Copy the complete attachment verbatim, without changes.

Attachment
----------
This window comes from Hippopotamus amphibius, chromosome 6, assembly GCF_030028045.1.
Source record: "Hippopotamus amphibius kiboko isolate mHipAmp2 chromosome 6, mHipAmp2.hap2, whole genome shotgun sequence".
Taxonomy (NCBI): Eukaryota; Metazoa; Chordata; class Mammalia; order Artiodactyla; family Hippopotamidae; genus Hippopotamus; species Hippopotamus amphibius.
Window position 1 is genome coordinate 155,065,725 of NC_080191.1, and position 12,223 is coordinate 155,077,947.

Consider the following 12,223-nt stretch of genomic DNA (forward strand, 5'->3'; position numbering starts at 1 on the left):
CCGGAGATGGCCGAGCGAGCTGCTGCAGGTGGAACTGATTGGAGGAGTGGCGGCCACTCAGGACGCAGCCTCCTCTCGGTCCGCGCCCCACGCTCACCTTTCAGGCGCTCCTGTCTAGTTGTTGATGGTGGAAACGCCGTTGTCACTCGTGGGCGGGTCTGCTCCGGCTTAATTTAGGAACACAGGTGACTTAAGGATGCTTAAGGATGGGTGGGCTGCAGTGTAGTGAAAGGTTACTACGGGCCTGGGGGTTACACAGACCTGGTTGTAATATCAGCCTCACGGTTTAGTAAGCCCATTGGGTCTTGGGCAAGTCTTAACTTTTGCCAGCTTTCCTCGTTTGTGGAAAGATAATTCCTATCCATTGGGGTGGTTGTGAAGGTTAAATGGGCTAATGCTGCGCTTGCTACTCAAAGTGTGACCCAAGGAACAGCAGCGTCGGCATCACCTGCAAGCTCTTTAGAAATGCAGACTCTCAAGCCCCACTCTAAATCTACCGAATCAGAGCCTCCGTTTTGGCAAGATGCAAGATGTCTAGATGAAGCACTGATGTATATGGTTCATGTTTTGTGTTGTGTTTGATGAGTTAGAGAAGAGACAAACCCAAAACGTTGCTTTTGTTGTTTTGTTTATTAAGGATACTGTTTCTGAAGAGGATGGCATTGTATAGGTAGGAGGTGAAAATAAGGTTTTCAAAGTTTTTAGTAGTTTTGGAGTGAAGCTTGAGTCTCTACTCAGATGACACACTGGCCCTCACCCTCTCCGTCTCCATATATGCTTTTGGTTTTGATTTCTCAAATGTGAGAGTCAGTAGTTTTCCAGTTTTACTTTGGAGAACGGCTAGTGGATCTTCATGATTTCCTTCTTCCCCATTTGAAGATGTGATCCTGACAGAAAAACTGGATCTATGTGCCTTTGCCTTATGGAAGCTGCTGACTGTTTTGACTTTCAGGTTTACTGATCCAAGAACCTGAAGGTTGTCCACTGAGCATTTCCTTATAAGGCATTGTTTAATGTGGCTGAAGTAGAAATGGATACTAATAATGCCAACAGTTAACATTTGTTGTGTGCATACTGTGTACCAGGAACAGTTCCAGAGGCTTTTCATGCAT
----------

This window comes from Hippopotamus amphibius, chromosome 6, assembly GCF_030028045.1.
Source record: "Hippopotamus amphibius kiboko isolate mHipAmp2 chromosome 6, mHipAmp2.hap2, whole genome shotgun sequence".
Taxonomy (NCBI): Eukaryota; Metazoa; Chordata; class Mammalia; order Artiodactyla; family Hippopotamidae; genus Hippopotamus; species Hippopotamus amphibius.
Window position 1 is genome coordinate 155,065,725 of NC_080191.1, and position 12,223 is coordinate 155,077,947.

Consider the following 12,223-nt stretch of genomic DNA (forward strand, 5'->3'; position numbering starts at 1 on the left):
CCGGAGATGGCCGAGCGAGCTGCTGCAGGTGGAACTGATTGGAGGAGTGGCGGCCACTCAGGACGCAGCCTCCTCTCGGTCCGCGCCCCACGCTCACCTTTCAGGCGCTCCTGTCTAGTTGTTGATGGTGGAAACGCCGTTGTCACTCGTGGGCGGGTCTGCTCCGGCTTAATTTAGGAACACAGGTGACTTAAGGATGCTTAAGGATGGGTGGGCTGCAGTGTAGTGAAAGGTTACTACGGGCCTGGGGGTTACACAGACCTGGTTGTAATATCAGCCTCACGGTTTAGTAAGCCCATTGGGTCTTGGGCAAGTCTTAACTTTTGCCAGCTTTCCTCGTTTGTGGAAAGATAATTCCTATCCATTGGGGTGGTTGTGAAGGTTAAATGGGCTAATGCTGCGCTTGCTACTCAAAGTGTGACCCAAGGAACAGCAGCGTCGGCATCACCTGCAAGCTCTTTAGAAATGCAGACTCTCAAGCCCCACTCTAAATCTACCGAATCAGAGCCTCCGTTTTGGCAAGATGCAAGATGTCTAGATGAAGCACTGATGTATATGGTTCATGTTTTGTGTTGTGTTTGATGAGTTAGAGAAGAGACAAACCCAAAACGTTGCTTTTGTTGTTTTGTTTATTAAGGATACTGTTTCTGAAGAGGATGGCATTGTATAGGTAGGAGGTGAAAATAAGGTTTTCAAAGTTTTTAGTAGTTTTGGAGTGAAGCTTGAGTCTCTACTCAGATGACACACTGGCCCTCACCCTCTCCGTCTCCATATATGCTTTTGGTTTTGATTTCTCAAATGTGAGAGTCAGTAGTTTTCCAGTTTTACTTTGGAGAACGGCTAGTGGATCTTCATGATTTCCTTCTTCCCCATTTGAAGATGTGATCCTGACAGAAAAACTGGATCTATGTGCCTTTGCCTTATGGAAGCTGCTGACTGTTTTGACTTTCAGGTTTACTGATCCAAGAACCTGAAGGTTGTCCACTGAGCATTTCCTTATAAGGCATTGTTTAATGTGGCTGAAGTAGAAATGGATACTAATAATGCCAACAGTTAACATTTGTTGTGTGCATACTGTGTACCAGGAACAGTTCCAGAGGCTTTTCATGCAT